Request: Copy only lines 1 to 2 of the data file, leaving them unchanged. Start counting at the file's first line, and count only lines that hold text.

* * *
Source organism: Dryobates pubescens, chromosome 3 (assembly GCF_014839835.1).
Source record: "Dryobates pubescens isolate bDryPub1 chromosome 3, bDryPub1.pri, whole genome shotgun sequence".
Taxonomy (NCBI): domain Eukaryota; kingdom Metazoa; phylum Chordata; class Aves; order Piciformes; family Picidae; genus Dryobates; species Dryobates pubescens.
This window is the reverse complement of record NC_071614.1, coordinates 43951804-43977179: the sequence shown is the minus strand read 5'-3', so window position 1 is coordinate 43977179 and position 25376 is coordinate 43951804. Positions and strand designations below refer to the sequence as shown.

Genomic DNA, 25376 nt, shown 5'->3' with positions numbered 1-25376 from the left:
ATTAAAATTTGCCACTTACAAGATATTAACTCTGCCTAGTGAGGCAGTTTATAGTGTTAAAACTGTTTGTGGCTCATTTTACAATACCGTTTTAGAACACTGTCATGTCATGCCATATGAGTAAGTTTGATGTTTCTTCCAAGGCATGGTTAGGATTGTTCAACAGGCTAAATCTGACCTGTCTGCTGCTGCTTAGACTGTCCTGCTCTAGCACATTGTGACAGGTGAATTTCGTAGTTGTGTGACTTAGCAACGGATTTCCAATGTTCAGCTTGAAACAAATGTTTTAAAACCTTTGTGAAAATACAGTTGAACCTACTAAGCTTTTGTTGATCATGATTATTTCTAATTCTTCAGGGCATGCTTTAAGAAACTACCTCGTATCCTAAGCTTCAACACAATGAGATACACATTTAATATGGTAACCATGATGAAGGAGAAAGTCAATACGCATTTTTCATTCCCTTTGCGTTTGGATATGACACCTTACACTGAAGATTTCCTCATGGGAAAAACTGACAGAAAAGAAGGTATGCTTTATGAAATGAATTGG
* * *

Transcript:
Source organism: Dryobates pubescens, chromosome 3 (assembly GCF_014839835.1).
Source record: "Dryobates pubescens isolate bDryPub1 chromosome 3, bDryPub1.pri, whole genome shotgun sequence".